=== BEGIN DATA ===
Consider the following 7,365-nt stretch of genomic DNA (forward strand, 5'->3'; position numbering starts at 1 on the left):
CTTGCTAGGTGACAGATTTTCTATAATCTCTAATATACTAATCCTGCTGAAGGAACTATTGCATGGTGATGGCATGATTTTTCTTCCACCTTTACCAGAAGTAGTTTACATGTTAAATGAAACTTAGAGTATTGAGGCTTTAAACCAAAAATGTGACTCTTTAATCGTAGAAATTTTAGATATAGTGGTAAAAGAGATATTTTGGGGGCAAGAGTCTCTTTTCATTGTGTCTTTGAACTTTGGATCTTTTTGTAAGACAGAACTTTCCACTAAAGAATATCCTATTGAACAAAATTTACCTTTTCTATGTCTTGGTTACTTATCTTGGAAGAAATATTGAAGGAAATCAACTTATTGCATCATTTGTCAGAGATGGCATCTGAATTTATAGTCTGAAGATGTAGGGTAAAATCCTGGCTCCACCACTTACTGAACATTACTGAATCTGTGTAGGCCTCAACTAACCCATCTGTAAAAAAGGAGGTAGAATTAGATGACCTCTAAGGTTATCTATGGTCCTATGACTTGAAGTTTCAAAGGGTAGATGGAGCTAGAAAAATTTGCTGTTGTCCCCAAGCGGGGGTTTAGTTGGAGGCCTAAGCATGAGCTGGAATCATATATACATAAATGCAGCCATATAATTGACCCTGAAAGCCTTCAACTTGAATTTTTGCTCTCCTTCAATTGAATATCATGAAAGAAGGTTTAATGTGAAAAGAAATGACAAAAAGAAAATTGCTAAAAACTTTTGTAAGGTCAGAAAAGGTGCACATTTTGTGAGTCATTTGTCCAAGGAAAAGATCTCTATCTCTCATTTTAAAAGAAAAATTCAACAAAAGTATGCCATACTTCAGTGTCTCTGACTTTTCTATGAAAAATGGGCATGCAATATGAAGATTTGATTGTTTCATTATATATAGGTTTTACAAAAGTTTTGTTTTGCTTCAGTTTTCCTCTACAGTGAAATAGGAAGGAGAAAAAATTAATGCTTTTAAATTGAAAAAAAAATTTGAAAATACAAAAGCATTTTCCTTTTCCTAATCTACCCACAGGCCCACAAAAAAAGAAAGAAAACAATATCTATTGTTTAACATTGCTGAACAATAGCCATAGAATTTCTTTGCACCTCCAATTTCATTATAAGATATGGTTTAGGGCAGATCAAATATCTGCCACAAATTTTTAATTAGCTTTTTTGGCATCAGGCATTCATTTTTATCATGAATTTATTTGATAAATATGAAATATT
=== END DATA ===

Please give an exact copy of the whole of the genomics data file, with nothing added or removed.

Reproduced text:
Consider the following 7,365-nt stretch of genomic DNA (forward strand, 5'->3'; position numbering starts at 1 on the left):
CTTGCTAGGTGACAGATTTTCTATAATCTCTAATATACTAATCCTGCTGAAGGAACTATTGCATGGTGATGGCATGATTTTTCTTCCACCTTTACCAGAAGTAGTTTACATGTTAAATGAAACTTAGAGTATTGAGGCTTTAAACCAAAAATGTGACTCTTTAATCGTAGAAATTTTAGATATAGTGGTAAAAGAGATATTTTGGGGGCAAGAGTCTCTTTTCATTGTGTCTTTGAACTTTGGATCTTTTTGTAAGACAGAACTTTCCACTAAAGAATATCCTATTGAACAAAATTTACCTTTTCTATGTCTTGGTTACTTATCTTGGAAGAAATATTGAAGGAAATCAACTTATTGCATCATTTGTCAGAGATGGCATCTGAATTTATAGTCTGAAGATGTAGGGTAAAATCCTGGCTCCACCACTTACTGAACATTACTGAATCTGTGTAGGCCTCAACTAACCCATCTGTAAAAAAGGAGGTAGAATTAGATGACCTCTAAGGTTATCTATGGTCCTATGACTTGAAGTTTCAAAGGGTAGATGGAGCTAGAAAAATTTGCTGTTGTCCCCAAGCGGGGGTTTAGTTGGAGGCCTAAGCATGAGCTGGAATCATATATACATAAATGCAGCCATATAATTGACCCTGAAAGCCTTCAACTTGAATTTTTGCTCTCCTTCAATTGAATATCATGAAAGAAGGTTTAATGTGAAAAGAAATGACAAAAAGAAAATTGCTAAAAACTTTTGTAAGGTCAGAAAAGGTGCACATTTTGTGAGTCATTTGTCCAAGGAAAAGATCTCTATCTCTCATTTTAAAAGAAAAATTCAACAAAAGTATGCCATACTTCAGTGTCTCTGACTTTTCTATGAAAAATGGGCATGCAATATGAAGATTTGATTGTTTCATTATATATAGGTTTTACAAAAGTTTTGTTTTGCTTCAGTTTTCCTCTACAGTGAAATAGGAAGGAGAAAAAATTAATGCTTTTAAATTGAAAAAAAAATTTGAAAATACAAAAGCATTTTCCTTTTCCTAATCTACCCACAGGCCCACAAAAAAAGAAAGAAAACAATATCTATTGTTTAACATTGCTGAACAATAGCCATAGAATTTCTTTGCACCTCCAATTTCATTATAAGATATGGTTTAGGGCAGATCAAATATCTGCCACAAATTTTTAATTAGCTTTTTTGGCATCAGGCATTCATTTTTATCATGAATTTATTTGATAAATATGAAATATT